Peripheral City

Peripheral City
Peri, played by Josh Elrod

Friday, December 5, 2008

Kaufman's Synecdoche: Reflecting on Reflecting on Reflecting...

I went to a party tonight hoping the guy I've been in love with for the past three years wouldn't show up so I could get over him, have a good time, meet someone new... but the idea he might be there was so intoxicating I had to leave my objecting girlfriends ("he's not in love with you!") and go anyway. He wasn't there. I got to talk to his crew for the first time unattended, and really enjoyed them. I was half hoping to stage a revenge make-out session with one of these folks for him not loving me enough, but realized I liked them all too much to use them. I then got side tracked by talking about Charlie Kaufman's "Synecdoche" instead, a film I had seen only last week with the object of my desire, the viewing of which had prompted an opening of the heart so large as to think it was wise to revisit this as-fortold relationship I had painfully extracted myself from only this summer... for the umteenth time, and had brought him home because of it.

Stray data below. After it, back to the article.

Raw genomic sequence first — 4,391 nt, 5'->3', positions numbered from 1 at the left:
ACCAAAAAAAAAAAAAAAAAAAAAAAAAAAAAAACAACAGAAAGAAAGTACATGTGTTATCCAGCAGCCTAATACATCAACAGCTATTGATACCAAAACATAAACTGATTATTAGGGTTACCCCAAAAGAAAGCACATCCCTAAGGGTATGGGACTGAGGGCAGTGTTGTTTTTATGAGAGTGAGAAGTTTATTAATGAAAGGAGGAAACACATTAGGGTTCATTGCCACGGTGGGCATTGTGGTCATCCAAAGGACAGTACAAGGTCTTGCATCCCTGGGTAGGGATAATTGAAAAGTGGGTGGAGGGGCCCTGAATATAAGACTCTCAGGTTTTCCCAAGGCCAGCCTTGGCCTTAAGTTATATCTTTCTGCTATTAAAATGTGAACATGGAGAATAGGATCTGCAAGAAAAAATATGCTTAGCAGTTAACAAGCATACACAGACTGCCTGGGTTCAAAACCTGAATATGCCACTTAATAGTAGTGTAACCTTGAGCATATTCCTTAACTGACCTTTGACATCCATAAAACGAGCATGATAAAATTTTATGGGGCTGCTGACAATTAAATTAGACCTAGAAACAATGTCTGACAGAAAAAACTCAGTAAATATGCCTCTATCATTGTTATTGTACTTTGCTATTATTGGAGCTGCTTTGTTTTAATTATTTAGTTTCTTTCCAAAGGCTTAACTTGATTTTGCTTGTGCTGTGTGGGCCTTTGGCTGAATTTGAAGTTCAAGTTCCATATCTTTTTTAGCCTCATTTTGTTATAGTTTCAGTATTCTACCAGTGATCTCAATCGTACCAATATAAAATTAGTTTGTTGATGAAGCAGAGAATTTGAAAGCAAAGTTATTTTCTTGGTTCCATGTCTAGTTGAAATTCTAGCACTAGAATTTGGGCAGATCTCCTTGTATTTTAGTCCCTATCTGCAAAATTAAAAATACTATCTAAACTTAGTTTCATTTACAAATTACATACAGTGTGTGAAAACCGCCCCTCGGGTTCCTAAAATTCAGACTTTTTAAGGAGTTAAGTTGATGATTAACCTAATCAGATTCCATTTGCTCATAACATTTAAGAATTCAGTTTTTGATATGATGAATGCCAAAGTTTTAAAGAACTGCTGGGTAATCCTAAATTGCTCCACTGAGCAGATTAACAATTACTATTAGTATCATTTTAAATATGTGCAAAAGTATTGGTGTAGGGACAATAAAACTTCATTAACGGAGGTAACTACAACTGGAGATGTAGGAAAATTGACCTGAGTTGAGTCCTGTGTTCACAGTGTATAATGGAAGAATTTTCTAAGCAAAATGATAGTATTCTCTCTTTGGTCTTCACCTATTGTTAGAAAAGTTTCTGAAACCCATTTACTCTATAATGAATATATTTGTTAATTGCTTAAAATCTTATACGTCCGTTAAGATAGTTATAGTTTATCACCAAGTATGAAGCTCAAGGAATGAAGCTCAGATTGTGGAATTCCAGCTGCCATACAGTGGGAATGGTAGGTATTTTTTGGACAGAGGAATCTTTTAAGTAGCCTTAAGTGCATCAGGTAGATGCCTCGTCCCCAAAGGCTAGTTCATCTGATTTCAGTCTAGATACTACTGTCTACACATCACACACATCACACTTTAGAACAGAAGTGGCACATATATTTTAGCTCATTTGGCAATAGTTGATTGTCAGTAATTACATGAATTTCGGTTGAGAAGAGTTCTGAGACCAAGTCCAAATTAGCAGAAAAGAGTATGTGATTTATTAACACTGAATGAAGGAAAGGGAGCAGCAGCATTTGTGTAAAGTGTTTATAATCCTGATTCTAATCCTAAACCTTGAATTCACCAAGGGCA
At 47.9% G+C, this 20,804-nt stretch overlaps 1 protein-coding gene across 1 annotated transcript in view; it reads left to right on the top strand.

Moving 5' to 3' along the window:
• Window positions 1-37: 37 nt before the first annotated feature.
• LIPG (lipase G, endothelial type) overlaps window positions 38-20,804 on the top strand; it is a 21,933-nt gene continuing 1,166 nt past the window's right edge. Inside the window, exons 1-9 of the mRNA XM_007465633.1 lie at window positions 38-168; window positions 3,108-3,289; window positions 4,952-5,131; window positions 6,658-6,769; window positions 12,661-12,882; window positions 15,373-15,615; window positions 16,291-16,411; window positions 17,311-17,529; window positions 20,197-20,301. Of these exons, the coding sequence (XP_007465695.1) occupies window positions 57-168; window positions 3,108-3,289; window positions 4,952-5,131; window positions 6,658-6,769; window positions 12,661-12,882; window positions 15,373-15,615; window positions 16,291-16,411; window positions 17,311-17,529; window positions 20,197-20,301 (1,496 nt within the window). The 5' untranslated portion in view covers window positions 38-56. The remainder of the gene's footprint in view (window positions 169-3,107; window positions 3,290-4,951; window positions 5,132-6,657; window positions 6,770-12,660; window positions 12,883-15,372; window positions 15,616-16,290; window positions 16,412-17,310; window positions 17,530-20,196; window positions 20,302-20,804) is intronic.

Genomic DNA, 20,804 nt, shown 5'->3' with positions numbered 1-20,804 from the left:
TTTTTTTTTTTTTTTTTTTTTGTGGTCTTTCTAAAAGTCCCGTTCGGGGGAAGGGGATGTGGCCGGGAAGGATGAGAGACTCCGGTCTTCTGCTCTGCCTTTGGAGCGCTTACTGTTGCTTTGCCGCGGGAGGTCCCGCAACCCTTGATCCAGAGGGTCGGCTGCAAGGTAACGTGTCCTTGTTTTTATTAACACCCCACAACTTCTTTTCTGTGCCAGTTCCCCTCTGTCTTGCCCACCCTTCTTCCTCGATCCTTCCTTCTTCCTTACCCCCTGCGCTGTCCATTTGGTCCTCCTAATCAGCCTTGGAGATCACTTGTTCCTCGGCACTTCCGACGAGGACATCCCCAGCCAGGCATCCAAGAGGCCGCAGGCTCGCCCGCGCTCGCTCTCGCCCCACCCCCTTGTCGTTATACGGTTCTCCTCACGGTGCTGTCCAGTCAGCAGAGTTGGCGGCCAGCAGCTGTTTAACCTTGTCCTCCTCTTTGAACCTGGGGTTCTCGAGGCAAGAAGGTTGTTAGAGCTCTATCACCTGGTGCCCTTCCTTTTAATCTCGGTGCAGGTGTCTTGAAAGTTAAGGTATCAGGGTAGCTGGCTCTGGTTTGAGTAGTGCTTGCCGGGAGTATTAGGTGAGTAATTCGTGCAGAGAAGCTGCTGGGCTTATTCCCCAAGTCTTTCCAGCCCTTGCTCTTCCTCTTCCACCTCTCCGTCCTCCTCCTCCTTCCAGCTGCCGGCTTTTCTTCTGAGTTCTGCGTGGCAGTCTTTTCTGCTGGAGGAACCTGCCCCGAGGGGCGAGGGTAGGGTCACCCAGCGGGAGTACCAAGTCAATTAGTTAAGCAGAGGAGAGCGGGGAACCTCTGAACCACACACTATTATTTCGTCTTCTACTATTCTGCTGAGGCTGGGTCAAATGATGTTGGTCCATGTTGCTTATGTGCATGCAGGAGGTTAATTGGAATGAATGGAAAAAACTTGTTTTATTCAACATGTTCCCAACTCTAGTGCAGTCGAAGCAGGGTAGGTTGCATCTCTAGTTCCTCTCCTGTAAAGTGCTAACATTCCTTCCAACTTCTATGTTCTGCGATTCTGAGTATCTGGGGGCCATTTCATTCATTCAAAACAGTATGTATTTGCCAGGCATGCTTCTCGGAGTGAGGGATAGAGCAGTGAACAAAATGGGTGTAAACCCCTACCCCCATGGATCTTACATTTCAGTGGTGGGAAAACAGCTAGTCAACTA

Upon seeing this film, it seemed to me my life had been a series of can't haves, events and relationships that resulted in unfulfilling outcomes- as mirrored by the protagonist of Synecdoche's life, played painfully raw by Phillip Seymour Hoffman. But regardless of constant failure, the protagonist, Caden Cotard, had been compelled to try anyway, over and over again, hopelessly until the end. In the discussion of Synecdoche, I was hung up on the can't haves , while my friend , Dylan Latimer, an actor and director, was hung up on the tries anyway; Dylan was convinced the genius of Kaufman was that his tries anyway lay in the storytelling. The chances that Charlie Kaufman takes cinematically are the reason to love him, not the story. Dylan was sure that you don't have to like Kaufman's movies to appreciate them, you may not relate to the characters, the acting may suck at times, you may find yourself bored, slammed by the repeating tropes and gags, neurotic dialogue about livery subjects which are not as offensive so much as embarrassing, but then one never knows where they're going to lead you and then you get slammed with beautifully elegant and simple punchlines. I don't think Dylan said "elegant" or "simplicity" anywhere, in fact I did, and Charlie Kaufman doesn't think twice in Synecdoche about throwing up ridiculously intricate woven smoke screen of paranoia and character defaults before getting to his point. He will light the house on fire for years if he wants to and pretend like this is as normal, viable a story telling element as much as if it were about a mortgage; and we go along with it- Synecdoche is the most complicated, neurotic one liner ever, "guess what, then you ***," and it's beautiful, because the traumatic build up of Cotard's life lets the sweet moments be all the more sweet.